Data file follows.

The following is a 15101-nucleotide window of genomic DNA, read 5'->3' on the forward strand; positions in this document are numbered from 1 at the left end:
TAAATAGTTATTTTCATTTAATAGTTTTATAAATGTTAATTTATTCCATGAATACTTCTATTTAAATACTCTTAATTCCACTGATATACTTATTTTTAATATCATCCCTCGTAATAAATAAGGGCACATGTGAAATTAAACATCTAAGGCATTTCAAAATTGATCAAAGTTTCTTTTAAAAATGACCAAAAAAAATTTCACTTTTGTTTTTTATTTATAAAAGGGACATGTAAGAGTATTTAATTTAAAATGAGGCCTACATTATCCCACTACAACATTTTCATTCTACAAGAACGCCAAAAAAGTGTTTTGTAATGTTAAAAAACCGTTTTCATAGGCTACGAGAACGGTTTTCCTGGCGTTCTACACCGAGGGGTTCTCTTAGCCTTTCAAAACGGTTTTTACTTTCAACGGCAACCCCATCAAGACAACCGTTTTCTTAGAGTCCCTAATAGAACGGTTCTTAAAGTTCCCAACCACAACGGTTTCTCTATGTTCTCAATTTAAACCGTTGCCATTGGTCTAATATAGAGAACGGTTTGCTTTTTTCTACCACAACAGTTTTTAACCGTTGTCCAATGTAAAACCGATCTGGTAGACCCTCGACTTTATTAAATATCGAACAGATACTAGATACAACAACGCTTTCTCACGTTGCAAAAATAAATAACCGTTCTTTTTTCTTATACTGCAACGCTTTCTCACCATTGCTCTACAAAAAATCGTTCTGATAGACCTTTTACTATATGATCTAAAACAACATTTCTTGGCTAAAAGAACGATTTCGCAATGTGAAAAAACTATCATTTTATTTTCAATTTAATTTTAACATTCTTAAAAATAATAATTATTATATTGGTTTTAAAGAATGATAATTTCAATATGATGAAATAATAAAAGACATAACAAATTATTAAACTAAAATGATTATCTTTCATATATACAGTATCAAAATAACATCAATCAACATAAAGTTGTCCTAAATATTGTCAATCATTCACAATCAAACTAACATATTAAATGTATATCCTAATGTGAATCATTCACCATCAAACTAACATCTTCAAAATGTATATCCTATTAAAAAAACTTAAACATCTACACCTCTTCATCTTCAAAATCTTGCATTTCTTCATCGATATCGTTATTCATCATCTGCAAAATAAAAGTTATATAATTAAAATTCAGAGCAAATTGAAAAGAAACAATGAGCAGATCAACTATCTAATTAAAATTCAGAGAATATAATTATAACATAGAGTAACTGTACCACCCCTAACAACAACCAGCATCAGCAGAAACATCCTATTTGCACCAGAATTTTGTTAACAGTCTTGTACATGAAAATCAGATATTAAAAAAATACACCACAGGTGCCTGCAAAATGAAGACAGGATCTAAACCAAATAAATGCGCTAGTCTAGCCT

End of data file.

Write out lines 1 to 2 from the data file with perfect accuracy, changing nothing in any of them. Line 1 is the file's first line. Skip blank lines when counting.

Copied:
The following is a 15101-nucleotide window of genomic DNA, read 5'->3' on the forward strand; positions in this document are numbered from 1 at the left end:
TAAATAGTTATTTTCATTTAATAGTTTTATAAATGTTAATTTATTCCATGAATACTTCTATTTAAATACTCTTAATTCCACTGATATACTTATTTTTAATATCATCCCTCGTAATAAATAAGGGCACATGTGAAATTAAACATCTAAGGCATTTCAAAATTGATCAAAGTTTCTTTTAAAAATGACCAAAAAAAATTTCACTTTTGTTTTTTATTTATAAAAGGGACATGTAAGAGTATTTAATTTAAAATGAGGCCTACATTATCCCACTACAACATTTTCATTCTACAAGAACGCCAAAAAAGTGTTTTGTAATGTTAAAAAACCGTTTTCATAGGCTACGAGAACGGTTTTCCTGGCGTTCTACACCGAGGGGTTCTCTTAGCCTTTCAAAACGGTTTTTACTTTCAACGGCAACCCCATCAAGACAACCGTTTTCTTAGAGTCCCTAATAGAACGGTTCTTAAAGTTCCCAACCACAACGGTTTCTCTATGTTCTCAATTTAAACCGTTGCCATTGGTCTAATATAGAGAACGGTTTGCTTTTTTCTACCACAACAGTTTTTAACCGTTGTCCAATGTAAAACCGATCTGGTAGACCCTCGACTTTATTAAATATCGAACAGATACTAGATACAACAACGCTTTCTCACGTTGCAAAAATAAATAACCGTTCTTTTTTCTTATACTGCAACGCTTTCTCACCATTGCTCTACAAAAAATCGTTCTGATAGACCTTTTACTATATGATCTAAAACAACATTTCTTGGCTAAAAGAACGATTTCGCAATGTGAAAAAACTATCATTTTATTTTCAATTTAATTTTAACATTCTTAAAAATAATAATTATTATATTGGTTTTAAAGAATGATAATTTCAATATGATGAAATAATAAAAGACATAACAAATTATTAAACTAAAATGATTATCTTTCATATATACAGTATCAAAATAACATCAATCAACATAAAGTTGTCCTAAATATTGTCAATCATTCACAATCAAACTAACATATTAAATGTATATCCTAATGTGAATCATTCACCATCAAACTAACATCTTCAAAATGTATATCCTATTAAAAAAACTTAAACATCTACACCTCTTCATCTTCAAAATCTTGCATTTCTTCATCGATATCGTTATTCATCATCTGCAAAATAAAAGTTATATAATTAAAATTCAGAGCAAATTGAAAAGAAACAATGAGCAGATCAACTATCTAATTAAAATTCAGAGAATATAATTATAACATAGAGTAACTGTACCACCCCTAACAACAACCAGCATCAGCAGAAACATCCTATTTGCACCAGAATTTTGTTAACAGTCTTGTACATGAAAATCAGATATTAAAAAAATACACCACAGGTGCCTGCAAAATGAAGACAGGATCTAAACCAAATAAATGCGCTAGTCTAGCCT